Peter L. Salgo, MD: And by the way, this comes back to who’s going to pay, right? Because for the people on disability, then you’re not paying.
Jeffrey D. Dunn, PharmD, MBA: That’s what I’m talking about with these secondary measures, the functionality and things like that. They’re important, so I don’t want to discount that. But when you’re saying this improves sleep, I need to understand what that means in terms of the disease state, not just that it improves sleep. That was the point on that. From a payer perspective in response to that question, it’s exciting to have new drugs that actually treat the disease state rather than the symptoms. But the challenges here are going to be that we’ve gone from a disease state that we’re really not paying for right now—or we don’t understand how we’re paying for it because there’s generics, over-the-counter—to something that’s potentially going to be very expensive. So, the challenge is, how you pay for that and how we come to a consensus on where these drugs fit.
Cheryl Allen, BS Pharm, MBA: I was going to say I think another measure that could be taken into account with these patients is previous or current therapies that you’re using to control your atopic dermatitis. What are you using? Because that would be sleep therapies, antidepressants, things like that, along with the functionality to give a total picture of this patient. As we’re advocating on behalf of the patients to make the case for drug therapy, you have to look at that 360° view of that patient.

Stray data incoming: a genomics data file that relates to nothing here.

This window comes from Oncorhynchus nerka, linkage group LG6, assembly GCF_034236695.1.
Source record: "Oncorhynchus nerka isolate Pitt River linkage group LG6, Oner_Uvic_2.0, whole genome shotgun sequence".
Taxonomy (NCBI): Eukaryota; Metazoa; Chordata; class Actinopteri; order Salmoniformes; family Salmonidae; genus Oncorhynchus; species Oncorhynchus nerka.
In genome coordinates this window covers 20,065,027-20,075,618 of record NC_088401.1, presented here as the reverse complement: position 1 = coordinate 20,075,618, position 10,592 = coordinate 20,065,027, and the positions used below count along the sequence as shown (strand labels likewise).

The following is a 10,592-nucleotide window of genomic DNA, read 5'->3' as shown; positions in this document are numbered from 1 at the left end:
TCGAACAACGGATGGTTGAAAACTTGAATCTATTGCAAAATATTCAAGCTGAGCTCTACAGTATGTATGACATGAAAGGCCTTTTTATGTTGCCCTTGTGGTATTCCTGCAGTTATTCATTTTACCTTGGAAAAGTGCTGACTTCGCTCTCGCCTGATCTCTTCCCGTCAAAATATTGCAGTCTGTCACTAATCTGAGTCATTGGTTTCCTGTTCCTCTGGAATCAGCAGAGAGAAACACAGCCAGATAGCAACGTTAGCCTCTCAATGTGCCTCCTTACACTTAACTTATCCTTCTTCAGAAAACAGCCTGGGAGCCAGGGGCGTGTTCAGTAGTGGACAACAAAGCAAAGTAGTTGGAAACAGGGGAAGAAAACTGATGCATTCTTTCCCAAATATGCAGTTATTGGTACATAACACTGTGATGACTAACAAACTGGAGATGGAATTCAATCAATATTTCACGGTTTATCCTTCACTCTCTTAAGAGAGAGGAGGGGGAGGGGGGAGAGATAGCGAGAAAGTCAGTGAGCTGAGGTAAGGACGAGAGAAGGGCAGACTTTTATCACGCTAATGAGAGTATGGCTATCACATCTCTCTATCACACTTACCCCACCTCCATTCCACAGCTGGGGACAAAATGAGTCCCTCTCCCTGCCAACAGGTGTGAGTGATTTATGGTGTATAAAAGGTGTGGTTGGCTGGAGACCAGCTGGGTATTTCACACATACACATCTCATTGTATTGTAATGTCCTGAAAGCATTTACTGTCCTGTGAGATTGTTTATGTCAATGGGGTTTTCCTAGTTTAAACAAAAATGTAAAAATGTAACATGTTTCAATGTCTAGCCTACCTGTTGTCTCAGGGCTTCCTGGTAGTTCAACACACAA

Peter L. Salgo, MD: If you could start to peel off some of those other therapies, is what you’re saying?
Cheryl Allen, BS Pharm, MBA: Right.
Peter L. Salgo, MD: Doesn’t that reduce the overall cost? Maybe it’s more with the new therapies, but not quite as much more.
Jeffrey D. Dunn, PharmD, MBA: I don’t disagree. I understand where you’re coming from. Let’s use asthma as an example. If the value proposition is that I can reduce one rescue med a day, a puff, and use three instead of four, great. But, again, where’s the value prop in that? If the value prop here for a, let’s just say, $25,000-a-year drug is that I’m avoiding a $4-a-month genetic antidepressant, then we need to understand where that fits. That’s not a value prop. The value prop is the disease state is changing and these things are changing and the patient is getting better. It’s not that I’m avoiding a $4-a-month generic antidepressant.
Peter L. Salgo, MD: That’s a very subtle statement, which, if I understand what you’re saying, is how the patient’s doing. Is the patient better? You’re willing to pay for something that’s going to make the patient’s life better.
Jeffrey D. Dunn, PharmD, MBA: Absolutely.
Peter L. Salgo, MD: But not for something that you can’t show makes the patient’s life better. Is that fair?
Jeffrey D. Dunn, PharmD, MBA: That’s fair.
Peter L. Salgo, MD: I like that. That’s nice. Does that make sense to you?
Cheryl Allen, BS Pharm, MBA: That makes sense.